|24 April 2010
Stalagmite reveals carbon footprint of early Native Americans
Chemical analysis of a stalagmite found in the mountainous Buckeye Creek basin of West Virginia (USA) suggests that native people contributed a significant level of greenhouse gases to the atmosphere through land use practices. The early Native Americans burned trees to actively manage the forests to yield the nuts and fruit that were a large part of their diets.
"They were very advanced, and they knew how to get the most out of the forests and landscapes they lived in. This was all across North America, not just a few locations," said Gregory Springer, an associate professor of geological sciences at Ohio University and lead author of the study
Initially, Springer and research collaborators from University of Texas at Arlington and University of Minnesota were studying historic drought cycles in North America using carbon isotopes in stalagmites. To their surprise, the carbon record contained evidence of a major change in the local ecosystem beginning at 100 BCE. This intrigued the team because an archeological excavation in a nearby cave had yielded evidence of a Native American community there 2,000 years ago.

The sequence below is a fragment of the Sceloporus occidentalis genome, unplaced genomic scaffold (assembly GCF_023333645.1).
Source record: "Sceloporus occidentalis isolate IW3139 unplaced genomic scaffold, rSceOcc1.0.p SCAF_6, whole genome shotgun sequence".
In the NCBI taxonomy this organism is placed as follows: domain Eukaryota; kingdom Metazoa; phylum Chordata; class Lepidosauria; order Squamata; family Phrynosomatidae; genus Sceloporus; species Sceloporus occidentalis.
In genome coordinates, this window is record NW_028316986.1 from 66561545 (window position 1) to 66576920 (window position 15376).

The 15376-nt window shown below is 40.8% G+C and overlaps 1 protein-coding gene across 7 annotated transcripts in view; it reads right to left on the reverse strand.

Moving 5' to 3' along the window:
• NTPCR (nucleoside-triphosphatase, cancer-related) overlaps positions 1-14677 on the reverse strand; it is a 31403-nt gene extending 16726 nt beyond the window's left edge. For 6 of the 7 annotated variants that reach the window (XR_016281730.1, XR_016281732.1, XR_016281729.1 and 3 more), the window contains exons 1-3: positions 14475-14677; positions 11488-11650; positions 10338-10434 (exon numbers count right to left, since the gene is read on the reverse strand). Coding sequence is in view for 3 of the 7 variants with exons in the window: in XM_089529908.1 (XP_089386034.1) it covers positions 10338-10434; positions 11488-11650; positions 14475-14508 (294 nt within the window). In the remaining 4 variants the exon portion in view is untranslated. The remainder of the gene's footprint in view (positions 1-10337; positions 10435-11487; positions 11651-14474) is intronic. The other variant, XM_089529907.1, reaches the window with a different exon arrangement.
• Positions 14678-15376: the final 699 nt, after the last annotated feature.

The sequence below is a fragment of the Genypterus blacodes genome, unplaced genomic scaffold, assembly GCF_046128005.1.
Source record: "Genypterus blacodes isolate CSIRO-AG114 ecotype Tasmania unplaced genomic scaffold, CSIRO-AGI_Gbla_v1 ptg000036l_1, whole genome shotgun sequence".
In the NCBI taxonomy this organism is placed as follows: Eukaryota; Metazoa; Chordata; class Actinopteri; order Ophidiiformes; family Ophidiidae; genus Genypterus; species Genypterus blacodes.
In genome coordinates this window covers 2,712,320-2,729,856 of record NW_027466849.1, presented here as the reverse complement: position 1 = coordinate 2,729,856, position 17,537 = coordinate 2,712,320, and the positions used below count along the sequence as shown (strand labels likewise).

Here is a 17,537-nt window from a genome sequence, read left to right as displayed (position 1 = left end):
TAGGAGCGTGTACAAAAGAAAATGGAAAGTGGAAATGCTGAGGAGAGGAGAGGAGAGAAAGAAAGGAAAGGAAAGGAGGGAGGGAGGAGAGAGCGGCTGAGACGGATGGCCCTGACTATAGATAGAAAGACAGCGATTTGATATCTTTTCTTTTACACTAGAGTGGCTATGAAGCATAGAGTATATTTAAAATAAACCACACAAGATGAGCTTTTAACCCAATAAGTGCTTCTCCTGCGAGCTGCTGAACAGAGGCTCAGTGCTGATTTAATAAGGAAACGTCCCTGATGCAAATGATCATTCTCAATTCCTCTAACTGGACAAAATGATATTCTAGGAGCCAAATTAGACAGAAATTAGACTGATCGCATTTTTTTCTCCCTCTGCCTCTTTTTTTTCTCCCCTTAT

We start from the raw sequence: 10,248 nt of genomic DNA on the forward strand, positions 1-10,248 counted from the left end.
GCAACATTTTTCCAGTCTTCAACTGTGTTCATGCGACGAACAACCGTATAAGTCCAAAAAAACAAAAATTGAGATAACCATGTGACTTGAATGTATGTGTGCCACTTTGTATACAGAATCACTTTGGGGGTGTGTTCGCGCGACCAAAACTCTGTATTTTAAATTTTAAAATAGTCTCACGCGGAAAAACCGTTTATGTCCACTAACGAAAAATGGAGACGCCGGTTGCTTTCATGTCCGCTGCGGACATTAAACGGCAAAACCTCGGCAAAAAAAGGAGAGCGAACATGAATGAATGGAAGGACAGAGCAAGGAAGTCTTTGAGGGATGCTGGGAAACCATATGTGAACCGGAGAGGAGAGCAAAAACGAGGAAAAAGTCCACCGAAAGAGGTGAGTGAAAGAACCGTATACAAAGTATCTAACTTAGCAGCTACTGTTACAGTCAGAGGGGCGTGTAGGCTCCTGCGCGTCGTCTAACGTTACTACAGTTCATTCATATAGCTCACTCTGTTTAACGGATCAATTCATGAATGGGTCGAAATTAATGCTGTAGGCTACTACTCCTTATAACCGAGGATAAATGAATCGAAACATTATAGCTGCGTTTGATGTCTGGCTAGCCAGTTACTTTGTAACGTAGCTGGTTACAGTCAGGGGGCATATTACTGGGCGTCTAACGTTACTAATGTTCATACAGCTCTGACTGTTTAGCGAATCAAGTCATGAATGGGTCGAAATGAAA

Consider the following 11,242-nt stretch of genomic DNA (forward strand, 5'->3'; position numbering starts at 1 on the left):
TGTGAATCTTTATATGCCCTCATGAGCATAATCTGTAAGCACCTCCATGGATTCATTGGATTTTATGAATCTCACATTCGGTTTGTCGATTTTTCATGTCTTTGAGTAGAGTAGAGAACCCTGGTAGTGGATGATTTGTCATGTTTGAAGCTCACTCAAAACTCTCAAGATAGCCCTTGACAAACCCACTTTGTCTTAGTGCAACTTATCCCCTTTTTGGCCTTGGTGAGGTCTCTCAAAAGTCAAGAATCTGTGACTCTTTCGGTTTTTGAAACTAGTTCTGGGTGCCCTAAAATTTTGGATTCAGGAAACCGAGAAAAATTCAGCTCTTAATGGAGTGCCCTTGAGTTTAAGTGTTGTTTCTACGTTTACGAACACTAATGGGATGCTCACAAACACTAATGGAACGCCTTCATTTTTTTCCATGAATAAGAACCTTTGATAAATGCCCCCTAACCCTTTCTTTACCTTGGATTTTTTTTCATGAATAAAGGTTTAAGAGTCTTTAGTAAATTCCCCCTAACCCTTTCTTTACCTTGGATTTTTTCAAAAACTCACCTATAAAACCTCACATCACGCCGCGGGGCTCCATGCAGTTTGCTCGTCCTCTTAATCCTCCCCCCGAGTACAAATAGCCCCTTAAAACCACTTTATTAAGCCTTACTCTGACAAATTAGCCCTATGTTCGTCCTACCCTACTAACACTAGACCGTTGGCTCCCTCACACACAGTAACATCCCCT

The team found very high levels of charcoal beginning 2,000 years ago, as well as a carbon isotope history similar to the stalagmite. This evidence suggests that Native Americans significantly altered the local ecosystem by clearing and burning forests, probably to make fields and enhance the growth of nut trees, Springer said. This picture conflicts with the popular notion that early Native Americans had little impact on North American landscapes. This long-ago land clearing would have impacted global climate, Springer added.
Source: Physorg.com (15 April 2010)
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